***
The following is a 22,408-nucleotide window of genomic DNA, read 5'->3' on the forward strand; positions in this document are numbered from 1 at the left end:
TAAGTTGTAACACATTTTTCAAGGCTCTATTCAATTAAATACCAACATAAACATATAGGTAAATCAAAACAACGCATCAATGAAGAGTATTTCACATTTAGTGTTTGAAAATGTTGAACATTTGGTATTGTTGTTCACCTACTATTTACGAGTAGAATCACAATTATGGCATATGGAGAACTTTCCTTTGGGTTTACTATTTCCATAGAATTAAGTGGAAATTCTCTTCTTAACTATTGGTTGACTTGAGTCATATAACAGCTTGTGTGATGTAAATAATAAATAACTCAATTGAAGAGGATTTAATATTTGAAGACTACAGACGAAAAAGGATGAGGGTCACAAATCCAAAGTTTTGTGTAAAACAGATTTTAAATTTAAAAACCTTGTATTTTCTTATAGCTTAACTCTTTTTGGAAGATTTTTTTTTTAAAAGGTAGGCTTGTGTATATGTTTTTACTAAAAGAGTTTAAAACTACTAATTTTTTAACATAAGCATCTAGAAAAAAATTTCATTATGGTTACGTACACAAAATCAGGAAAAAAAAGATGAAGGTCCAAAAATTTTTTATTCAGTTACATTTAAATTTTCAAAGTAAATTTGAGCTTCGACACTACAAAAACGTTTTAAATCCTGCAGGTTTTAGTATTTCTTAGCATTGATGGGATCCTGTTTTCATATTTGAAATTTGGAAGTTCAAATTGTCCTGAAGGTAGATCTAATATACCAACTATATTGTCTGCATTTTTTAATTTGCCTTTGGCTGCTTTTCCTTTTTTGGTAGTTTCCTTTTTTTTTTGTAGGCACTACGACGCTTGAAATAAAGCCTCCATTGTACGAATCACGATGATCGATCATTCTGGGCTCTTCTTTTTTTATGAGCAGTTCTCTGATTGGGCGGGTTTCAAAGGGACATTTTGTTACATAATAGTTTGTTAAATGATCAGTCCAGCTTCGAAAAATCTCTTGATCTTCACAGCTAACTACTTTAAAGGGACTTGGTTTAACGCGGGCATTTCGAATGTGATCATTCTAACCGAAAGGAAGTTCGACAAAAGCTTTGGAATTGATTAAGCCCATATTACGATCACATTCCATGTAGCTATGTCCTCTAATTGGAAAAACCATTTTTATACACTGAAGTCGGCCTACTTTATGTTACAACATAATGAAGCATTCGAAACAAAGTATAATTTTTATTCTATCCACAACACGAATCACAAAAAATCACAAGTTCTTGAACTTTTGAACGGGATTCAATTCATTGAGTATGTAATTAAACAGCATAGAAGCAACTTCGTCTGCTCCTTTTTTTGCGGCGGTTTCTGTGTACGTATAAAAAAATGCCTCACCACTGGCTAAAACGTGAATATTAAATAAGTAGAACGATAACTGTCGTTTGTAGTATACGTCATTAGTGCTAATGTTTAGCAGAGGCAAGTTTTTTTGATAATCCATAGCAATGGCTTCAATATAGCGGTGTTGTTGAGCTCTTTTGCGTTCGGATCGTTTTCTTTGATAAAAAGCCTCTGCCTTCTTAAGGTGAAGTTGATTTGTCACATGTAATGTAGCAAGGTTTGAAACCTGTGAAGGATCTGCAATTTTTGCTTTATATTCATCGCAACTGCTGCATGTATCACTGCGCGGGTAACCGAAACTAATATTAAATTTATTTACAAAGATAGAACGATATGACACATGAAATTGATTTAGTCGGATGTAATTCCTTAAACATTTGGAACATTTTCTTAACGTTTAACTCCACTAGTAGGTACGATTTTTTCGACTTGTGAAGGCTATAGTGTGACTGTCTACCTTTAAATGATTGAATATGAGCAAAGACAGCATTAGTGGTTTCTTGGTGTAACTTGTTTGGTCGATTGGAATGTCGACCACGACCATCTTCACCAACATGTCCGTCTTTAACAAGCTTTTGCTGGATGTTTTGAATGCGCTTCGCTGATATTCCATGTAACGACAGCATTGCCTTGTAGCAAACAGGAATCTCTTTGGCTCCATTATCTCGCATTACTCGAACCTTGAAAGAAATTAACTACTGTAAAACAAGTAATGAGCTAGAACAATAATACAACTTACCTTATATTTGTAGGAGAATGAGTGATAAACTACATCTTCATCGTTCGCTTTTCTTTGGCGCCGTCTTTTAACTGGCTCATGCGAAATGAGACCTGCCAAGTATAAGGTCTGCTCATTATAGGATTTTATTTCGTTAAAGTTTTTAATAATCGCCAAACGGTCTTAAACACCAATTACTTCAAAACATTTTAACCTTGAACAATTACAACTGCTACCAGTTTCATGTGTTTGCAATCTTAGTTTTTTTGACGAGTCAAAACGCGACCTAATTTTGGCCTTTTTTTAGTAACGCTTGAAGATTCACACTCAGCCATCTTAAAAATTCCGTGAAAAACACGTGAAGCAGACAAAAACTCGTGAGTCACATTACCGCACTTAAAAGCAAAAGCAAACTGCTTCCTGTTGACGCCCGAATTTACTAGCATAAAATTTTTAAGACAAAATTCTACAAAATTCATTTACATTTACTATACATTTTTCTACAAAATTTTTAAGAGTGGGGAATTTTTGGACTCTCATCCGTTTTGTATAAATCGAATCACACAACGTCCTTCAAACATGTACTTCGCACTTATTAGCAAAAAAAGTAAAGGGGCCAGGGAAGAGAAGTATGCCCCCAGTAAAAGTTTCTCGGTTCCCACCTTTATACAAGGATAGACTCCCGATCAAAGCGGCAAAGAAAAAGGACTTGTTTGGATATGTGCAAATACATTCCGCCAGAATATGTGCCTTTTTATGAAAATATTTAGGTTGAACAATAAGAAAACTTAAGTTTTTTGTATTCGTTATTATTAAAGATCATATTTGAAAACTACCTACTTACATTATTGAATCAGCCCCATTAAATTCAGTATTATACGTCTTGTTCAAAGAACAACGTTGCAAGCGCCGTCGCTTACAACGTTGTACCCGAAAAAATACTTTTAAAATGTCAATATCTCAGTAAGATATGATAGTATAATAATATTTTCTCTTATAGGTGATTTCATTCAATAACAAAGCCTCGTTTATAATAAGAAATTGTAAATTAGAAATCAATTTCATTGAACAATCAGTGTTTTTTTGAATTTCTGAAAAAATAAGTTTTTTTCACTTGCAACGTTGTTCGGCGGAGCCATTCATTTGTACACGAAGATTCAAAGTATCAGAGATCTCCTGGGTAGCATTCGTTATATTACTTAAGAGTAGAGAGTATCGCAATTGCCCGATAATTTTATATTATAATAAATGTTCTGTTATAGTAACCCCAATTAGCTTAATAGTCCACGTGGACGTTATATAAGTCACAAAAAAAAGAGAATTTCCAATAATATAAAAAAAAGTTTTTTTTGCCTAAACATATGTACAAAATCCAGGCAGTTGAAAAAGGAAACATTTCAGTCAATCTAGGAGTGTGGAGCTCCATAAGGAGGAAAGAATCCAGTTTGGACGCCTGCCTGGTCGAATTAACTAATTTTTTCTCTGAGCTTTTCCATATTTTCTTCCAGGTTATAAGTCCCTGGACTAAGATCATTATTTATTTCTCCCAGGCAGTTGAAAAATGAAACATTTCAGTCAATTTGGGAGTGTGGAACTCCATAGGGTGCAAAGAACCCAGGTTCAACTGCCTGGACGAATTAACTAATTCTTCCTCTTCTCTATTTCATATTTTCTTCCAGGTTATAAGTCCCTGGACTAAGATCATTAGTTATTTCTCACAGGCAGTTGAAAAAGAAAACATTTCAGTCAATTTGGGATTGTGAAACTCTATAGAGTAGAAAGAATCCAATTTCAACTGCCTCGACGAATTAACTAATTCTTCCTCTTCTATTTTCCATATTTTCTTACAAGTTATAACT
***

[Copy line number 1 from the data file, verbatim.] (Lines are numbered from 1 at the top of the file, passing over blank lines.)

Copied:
The following is a 22,408-nucleotide window of genomic DNA, read 5'->3' on the forward strand; positions in this document are numbered from 1 at the left end: